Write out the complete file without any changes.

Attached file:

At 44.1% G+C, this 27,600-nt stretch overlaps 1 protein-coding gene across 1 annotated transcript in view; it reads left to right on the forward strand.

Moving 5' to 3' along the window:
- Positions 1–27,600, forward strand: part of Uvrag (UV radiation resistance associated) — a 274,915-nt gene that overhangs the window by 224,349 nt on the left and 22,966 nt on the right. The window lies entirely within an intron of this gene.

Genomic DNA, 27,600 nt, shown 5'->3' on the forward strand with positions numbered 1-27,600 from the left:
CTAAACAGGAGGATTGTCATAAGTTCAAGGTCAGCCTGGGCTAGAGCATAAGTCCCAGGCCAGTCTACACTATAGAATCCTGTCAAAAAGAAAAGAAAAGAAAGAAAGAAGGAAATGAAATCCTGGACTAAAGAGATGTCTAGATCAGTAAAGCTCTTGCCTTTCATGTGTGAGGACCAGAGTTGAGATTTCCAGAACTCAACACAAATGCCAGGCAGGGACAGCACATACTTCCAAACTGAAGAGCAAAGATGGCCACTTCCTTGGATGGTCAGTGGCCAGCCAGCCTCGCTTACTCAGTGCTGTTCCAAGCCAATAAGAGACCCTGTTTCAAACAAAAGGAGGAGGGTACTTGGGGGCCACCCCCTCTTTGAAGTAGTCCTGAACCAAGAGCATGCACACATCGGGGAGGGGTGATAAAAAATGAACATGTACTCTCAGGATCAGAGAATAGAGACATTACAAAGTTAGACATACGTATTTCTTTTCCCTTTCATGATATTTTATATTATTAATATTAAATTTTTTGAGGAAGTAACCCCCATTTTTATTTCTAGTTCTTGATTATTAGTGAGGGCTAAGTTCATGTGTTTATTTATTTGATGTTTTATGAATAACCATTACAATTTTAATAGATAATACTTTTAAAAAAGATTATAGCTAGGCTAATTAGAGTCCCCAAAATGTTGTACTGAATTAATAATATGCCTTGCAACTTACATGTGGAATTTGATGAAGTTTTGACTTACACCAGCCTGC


At 44.1% G+C, this 27,600-nt stretch overlaps 1 protein-coding gene across 1 annotated transcript in view; it reads left to right on the forward strand.

Moving 5' to 3' along the window:
- Positions 1–27,600, forward strand: part of Uvrag (UV radiation resistance associated) — a 274,915-nt gene that overhangs the window by 224,349 nt on the left and 22,966 nt on the right. The window lies entirely within an intron of this gene.

Genomic DNA, 27,600 nt, shown 5'->3' on the forward strand with positions numbered 1-27,600 from the left:
CTAAACAGGAGGATTGTCATAAGTTCAAGGTCAGCCTGGGCTAGAGCATAAGTCCCAGGCCAGTCTACACTATAGAATCCTGTCAAAAAGAAAAGAAAAGAAAGAAAGAAGGAAATGAAATCCTGGACTAAAGAGATGTCTAGATCAGTAAAGCTCTTGCCTTTCATGTGTGAGGACCAGAGTTGAGATTTCCAGAACTCAACACAAATGCCAGGCAGGGACAGCACATACTTCCAAACTGAAGAGCAAAGATGGCCACTTCCTTGGATGGTCAGTGGCCAGCCAGCCTCGCTTACTCAGTGCTGTTCCAAGCCAATAAGAGACCCTGTTTCAAACAAAAGGAGGAGGGTACTTGGGGGCCACCCCCTCTTTGAAGTAGTCCTGAACCAAGAGCATGCACACATCGGGGAGGGGTGATAAAAAATGAACATGTACTCTCAGGATCAGAGAATAGAGACATTACAAAGTTAGACATACGTATTTCTTTTCCCTTTCATGATATTTTATATTATTAATATTAAATTTTTTGAGGAAGTAACCCCCATTTTTATTTCTAGTTCTTGATTATTAGTGAGGGCTAAGTTCATGTGTTTATTTATTTGATGTTTTATGAATAACCATTACAATTTTAATAGATAATACTTTTAAAAAAGATTATAGCTAGGCTAATTAGAGTCCCCAAAATGTTGTACTGAATTAATAATATGCCTTGCAACTTACATGTGGAATTTGATGAAGTTTTGACTTACACCAGCCTGC